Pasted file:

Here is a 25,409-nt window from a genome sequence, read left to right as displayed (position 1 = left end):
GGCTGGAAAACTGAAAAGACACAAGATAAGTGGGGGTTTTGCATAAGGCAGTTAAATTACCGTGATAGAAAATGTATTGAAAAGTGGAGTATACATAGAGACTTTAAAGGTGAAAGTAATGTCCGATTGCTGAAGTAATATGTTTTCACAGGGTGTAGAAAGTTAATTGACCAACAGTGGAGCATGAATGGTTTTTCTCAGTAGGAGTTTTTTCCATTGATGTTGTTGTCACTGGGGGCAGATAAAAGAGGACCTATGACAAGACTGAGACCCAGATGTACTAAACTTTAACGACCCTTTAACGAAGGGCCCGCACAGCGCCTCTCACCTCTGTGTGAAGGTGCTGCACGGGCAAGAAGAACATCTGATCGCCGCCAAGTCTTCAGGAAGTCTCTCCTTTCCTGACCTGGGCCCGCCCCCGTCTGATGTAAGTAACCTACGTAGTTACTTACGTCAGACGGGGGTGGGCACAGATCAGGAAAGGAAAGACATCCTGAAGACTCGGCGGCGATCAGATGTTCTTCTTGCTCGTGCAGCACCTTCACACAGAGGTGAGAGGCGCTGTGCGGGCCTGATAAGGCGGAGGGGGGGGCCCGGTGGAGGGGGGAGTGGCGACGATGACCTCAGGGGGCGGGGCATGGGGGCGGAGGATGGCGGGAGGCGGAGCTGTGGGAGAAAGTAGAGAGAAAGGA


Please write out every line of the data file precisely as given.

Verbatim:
Here is a 25,409-nt window from a genome sequence, read left to right as displayed (position 1 = left end):
GGCTGGAAAACTGAAAAGACACAAGATAAGTGGGGGTTTTGCATAAGGCAGTTAAATTACCGTGATAGAAAATGTATTGAAAAGTGGAGTATACATAGAGACTTTAAAGGTGAAAGTAATGTCCGATTGCTGAAGTAATATGTTTTCACAGGGTGTAGAAAGTTAATTGACCAACAGTGGAGCATGAATGGTTTTTCTCAGTAGGAGTTTTTTCCATTGATGTTGTTGTCACTGGGGGCAGATAAAAGAGGACCTATGACAAGACTGAGACCCAGATGTACTAAACTTTAACGACCCTTTAACGAAGGGCCCGCACAGCGCCTCTCACCTCTGTGTGAAGGTGCTGCACGGGCAAGAAGAACATCTGATCGCCGCCAAGTCTTCAGGAAGTCTCTCCTTTCCTGACCTGGGCCCGCCCCCGTCTGATGTAAGTAACCTACGTAGTTACTTACGTCAGACGGGGGTGGGCACAGATCAGGAAAGGAAAGACATCCTGAAGACTCGGCGGCGATCAGATGTTCTTCTTGCTCGTGCAGCACCTTCACACAGAGGTGAGAGGCGCTGTGCGGGCCTGATAAGGCGGAGGGGGGGGCCCGGTGGAGGGGGGAGTGGCGACGATGACCTCAGGGGGCGGGGCATGGGGGCGGAGGATGGCGGGAGGCGGAGCTGTGGGAGAAAGTAGAGAGAAAGGA